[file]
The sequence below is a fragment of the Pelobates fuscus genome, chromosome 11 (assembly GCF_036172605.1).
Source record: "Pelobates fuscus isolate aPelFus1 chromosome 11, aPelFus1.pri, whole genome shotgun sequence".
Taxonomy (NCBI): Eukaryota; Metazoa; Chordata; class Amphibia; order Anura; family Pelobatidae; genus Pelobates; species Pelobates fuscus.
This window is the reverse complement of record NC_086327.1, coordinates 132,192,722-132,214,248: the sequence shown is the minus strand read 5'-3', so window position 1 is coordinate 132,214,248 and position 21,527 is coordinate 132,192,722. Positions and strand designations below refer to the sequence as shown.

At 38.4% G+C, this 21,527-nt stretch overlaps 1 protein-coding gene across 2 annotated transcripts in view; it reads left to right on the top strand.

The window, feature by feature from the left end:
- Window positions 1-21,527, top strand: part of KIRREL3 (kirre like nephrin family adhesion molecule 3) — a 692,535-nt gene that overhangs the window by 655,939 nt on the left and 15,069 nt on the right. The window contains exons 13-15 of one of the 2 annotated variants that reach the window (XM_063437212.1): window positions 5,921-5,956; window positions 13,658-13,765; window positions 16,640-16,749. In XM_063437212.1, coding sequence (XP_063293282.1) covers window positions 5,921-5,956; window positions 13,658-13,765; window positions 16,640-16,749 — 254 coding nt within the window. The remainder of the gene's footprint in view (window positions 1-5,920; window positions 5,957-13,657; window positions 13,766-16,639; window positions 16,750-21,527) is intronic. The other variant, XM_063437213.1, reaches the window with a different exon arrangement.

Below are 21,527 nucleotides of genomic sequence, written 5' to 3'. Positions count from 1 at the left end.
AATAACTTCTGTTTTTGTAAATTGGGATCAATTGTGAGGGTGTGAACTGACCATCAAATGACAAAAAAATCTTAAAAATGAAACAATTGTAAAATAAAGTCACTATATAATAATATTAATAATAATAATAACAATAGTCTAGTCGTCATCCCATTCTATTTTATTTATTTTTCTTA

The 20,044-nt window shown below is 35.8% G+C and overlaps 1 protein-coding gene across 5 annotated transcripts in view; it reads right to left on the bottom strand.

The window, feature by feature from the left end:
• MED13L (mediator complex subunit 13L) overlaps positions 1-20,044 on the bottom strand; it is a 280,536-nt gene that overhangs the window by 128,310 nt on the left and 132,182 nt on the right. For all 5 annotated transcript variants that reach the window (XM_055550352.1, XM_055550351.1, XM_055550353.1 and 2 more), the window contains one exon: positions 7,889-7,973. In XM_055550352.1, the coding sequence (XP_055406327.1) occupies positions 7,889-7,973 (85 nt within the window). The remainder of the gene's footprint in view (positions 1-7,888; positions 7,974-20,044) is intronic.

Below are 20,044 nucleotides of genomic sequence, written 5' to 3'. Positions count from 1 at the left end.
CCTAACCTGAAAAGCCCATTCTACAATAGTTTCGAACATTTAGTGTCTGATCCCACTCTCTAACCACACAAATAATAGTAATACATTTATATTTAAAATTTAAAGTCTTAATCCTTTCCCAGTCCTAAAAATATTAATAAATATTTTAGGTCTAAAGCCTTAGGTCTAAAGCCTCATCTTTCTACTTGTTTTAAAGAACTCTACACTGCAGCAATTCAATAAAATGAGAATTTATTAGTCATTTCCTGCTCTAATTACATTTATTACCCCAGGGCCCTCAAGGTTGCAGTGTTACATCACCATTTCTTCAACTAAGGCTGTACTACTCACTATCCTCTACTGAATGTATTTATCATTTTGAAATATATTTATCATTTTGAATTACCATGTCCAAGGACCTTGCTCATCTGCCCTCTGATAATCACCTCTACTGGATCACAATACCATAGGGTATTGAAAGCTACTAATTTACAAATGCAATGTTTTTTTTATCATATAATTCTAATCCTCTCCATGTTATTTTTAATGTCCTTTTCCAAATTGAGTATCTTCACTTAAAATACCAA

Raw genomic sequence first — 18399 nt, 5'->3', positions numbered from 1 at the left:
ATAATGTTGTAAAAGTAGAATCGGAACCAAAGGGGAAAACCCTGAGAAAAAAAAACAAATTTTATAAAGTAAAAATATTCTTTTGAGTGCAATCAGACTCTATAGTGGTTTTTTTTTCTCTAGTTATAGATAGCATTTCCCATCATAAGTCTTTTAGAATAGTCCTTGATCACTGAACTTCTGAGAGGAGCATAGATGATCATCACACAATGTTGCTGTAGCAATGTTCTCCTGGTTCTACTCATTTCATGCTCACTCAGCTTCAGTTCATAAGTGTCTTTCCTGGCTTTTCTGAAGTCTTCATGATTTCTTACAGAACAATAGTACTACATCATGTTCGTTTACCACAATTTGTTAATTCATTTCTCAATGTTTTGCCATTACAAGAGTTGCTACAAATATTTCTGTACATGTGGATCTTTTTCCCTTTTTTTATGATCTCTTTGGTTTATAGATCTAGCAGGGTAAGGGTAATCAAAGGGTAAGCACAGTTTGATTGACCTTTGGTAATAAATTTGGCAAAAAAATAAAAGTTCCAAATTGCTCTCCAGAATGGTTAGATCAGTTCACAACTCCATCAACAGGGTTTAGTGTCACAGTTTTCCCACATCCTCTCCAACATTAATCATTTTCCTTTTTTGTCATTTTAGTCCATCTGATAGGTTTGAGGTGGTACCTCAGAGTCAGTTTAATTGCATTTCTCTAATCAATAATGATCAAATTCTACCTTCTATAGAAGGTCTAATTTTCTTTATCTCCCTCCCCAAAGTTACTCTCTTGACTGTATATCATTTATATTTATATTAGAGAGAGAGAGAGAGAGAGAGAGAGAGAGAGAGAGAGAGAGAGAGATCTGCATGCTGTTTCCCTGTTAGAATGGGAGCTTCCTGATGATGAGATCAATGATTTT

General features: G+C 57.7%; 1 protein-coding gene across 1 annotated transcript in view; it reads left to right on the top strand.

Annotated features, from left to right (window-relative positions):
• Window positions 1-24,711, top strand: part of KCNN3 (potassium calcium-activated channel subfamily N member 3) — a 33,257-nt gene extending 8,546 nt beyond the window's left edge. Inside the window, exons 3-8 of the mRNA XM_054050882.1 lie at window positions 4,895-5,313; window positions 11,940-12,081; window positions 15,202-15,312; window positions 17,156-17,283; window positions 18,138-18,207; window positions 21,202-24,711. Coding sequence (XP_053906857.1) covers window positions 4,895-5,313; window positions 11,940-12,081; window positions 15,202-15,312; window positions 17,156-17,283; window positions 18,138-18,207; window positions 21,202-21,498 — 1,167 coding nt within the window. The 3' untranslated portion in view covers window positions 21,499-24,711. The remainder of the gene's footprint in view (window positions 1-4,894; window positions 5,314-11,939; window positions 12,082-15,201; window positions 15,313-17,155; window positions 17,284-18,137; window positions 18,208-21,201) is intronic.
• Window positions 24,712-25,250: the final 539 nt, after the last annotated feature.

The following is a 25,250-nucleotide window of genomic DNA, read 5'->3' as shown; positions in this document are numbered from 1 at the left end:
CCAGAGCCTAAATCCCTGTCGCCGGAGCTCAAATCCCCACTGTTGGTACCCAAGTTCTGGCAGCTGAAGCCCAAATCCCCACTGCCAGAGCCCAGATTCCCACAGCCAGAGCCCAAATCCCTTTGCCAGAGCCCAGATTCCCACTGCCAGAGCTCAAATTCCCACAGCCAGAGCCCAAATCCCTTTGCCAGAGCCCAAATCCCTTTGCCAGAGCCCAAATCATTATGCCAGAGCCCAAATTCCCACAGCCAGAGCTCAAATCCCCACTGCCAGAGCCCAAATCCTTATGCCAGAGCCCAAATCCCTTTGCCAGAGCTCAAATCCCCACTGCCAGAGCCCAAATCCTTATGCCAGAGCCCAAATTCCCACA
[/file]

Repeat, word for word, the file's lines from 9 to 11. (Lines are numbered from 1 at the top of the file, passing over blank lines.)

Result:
AATAACTTCTGTTTTTGTAAATTGGGATCAATTGTGAGGGTGTGAACTGACCATCAAATGACAAAAAAATCTTAAAAATGAAACAATTGTAAAATAAAGTCACTATATAATAATATTAATAATAATAATAACAATAGTCTAGTCGTCATCCCATTCTATTTTATTTATTTTTCTTA

The 20,044-nt window shown below is 35.8% G+C and overlaps 1 protein-coding gene across 5 annotated transcripts in view; it reads right to left on the bottom strand.

The window, feature by feature from the left end: